Former President’s Legacy Seen Throughout Campus

Former President’s Legacy Seen Throughout Campus

John Davitt

Jennifer Rodman, Staff Writer

Few people have such a lasting influence in people’s lives that their death elicits universal grief.

With his flashy, booming Harley Davidson, former GCC president John Davitt would zoom into campus with gusto, his entrance as distinct and as powerful as his presence on campus.

Davitt passed away on May 24 from complications of Parkinson’s disease; however, his contributions to the well-being of GCC and its welcoming atmosphere will live on. A memorial in his honor will take place on Sept. 18 in the auditorium.

“He was a fantastic human being and a very caring and passionate leader and educator,” said Andra Verstraete, an American government professor and director of governmental/external relations.

Davitt’s attentiveness and appreciation for his employees were well-known throughout the campus. He knew many of his employees and their children by name and created a very warm atmosphere among faculty and staff. Verstraete would often receive letters from him acknowledging her work on campus.
“He was a very good manager and he always made you feel inspired because he would make you feel good,” she said. “I don’t think I would have been here for 17 years if it wasn’t for Dr. Davitt.”

Davitt’s love for and devotion to the campus was evident in even the simplest of tasks. Verstraete recalls looking out of her window sometimes to see him picking up trash from the ground. A father figure on campus, he would also scowl at students he caught playing cards, telling them that they should be in class or studying instead.

Describing him as a visionary, Verstraete said Davitt was always open to suggestions and treated all of his employees equally, regardless of how high their position was.
“You didn’t feel like you were coming to work,” she said.  “It felt like home.”

Ron Nakasone, vice president of administrative services, called Davitt “a true leader.” When he made a decision, it was always in the best interest of the individual involved.
“Dr. Davitt had a fantastic memory,” said Nakasone. “Whenever he greeted you on campus, he always asked about your family members by name.”

He felt that Davitt created a type of culture and environment at the college that allowed all groups to work collectively in order to solve a problem. While Davitt was president, the campus always received positive accreditation reports, securing GCC as a stable and thriving community college. Nakasone also credits Davitt with acquiring federal funds to build the Planetarium and leading the campaign to pass the Measure G bond. During his tenure,

Davitt managed to secure over $200 million for remodeling and constructing new buildings.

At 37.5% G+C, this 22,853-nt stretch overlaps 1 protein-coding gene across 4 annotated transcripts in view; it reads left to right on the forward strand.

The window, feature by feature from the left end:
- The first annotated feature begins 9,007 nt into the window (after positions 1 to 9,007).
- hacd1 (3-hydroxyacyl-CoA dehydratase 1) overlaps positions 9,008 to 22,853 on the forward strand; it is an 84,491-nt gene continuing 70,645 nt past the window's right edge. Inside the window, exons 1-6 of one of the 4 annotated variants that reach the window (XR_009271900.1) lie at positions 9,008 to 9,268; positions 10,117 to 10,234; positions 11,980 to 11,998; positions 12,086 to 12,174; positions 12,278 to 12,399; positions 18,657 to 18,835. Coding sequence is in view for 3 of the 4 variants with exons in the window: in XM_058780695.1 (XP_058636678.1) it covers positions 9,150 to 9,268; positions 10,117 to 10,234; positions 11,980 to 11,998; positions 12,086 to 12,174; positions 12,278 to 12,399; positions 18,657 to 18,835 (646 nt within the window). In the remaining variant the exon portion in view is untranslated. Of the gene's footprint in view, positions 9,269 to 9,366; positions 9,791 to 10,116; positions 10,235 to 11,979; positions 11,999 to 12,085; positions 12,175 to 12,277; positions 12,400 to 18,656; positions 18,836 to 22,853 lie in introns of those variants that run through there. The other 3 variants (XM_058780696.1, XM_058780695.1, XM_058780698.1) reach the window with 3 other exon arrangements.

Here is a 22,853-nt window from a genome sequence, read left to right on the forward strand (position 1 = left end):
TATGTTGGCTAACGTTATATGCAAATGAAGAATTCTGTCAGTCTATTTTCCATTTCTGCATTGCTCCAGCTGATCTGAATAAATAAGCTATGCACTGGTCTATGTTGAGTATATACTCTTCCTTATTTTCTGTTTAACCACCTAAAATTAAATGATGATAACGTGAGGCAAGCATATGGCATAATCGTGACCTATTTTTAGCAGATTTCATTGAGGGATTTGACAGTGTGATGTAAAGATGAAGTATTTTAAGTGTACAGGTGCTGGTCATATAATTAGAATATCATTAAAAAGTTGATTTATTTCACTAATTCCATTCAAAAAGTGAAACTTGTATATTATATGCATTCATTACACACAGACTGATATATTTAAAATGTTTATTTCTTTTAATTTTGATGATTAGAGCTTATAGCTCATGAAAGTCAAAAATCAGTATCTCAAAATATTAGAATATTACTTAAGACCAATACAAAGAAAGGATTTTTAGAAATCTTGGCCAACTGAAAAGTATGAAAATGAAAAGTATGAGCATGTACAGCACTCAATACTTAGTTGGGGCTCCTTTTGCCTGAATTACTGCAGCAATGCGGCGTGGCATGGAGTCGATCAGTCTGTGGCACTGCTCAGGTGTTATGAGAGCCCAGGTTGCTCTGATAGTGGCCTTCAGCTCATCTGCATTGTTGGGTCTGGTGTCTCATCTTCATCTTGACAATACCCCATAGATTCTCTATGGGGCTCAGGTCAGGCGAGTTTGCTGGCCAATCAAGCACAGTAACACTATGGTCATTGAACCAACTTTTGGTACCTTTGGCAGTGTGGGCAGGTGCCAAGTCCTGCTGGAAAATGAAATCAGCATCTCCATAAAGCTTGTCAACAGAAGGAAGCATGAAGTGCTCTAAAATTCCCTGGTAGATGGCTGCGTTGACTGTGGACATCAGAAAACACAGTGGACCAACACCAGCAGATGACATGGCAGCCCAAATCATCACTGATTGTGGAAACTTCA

His first project was the San Rafael building in 1986. The Child Development Center was opened just four years later while the Administration building was remodeled in 1992.
“I think the memories I cherish most are those when he was advising and mentoring me to make me successful in my career,”  said Nakasone.

Interim dean Jeanette Stirdivant said it was very difficult for her to speak about Davitt when he first passed away. A former history professor, Davitt was very passionate about teaching.

“I still meet people in town who had him as an instructor and remember his lectures, said Stirdivant. “He made history come alive.”

Like Verstraete, Stirdivant also recalled how Davitt would always ask about her husband and children. Family was very important to him, which was why he contributed to making the campus a family.

“When I moved to Glendale, he took me under his wing and got my husband and I active in the community,” said Stirdivant.
Although she credits him for bringing many physical changes to the campus, as he oversaw all new and remodeled buildings, she will remember him for his humanity.

According to Davitt’s son, Michael, his father loved to travel and took a great interest in the lives of his grandkids. His caring personality extended into the community, where he served food to the poor through Brothers Helpers, and served on the boards of Flintridge Sacred Heart Academy, Holy Family High School, and Glendale Symphony.

“He was a man for others,” Michael said. “He was a great leader and, of course, a great husband and father.”

Up until the last few weeks of his life, Davitt was still involved on campus. A little over a week before he passed away, Davitt attended the annual Employee Retirement/Recognition luncheon to congratulate recipients of the 2014 John Davitt Award for Outstanding Service. According to current president David Viar, Davitt’s last visit to the college was the Patrons Scholarship Awards Luncheon for students — an event that he took special interest in.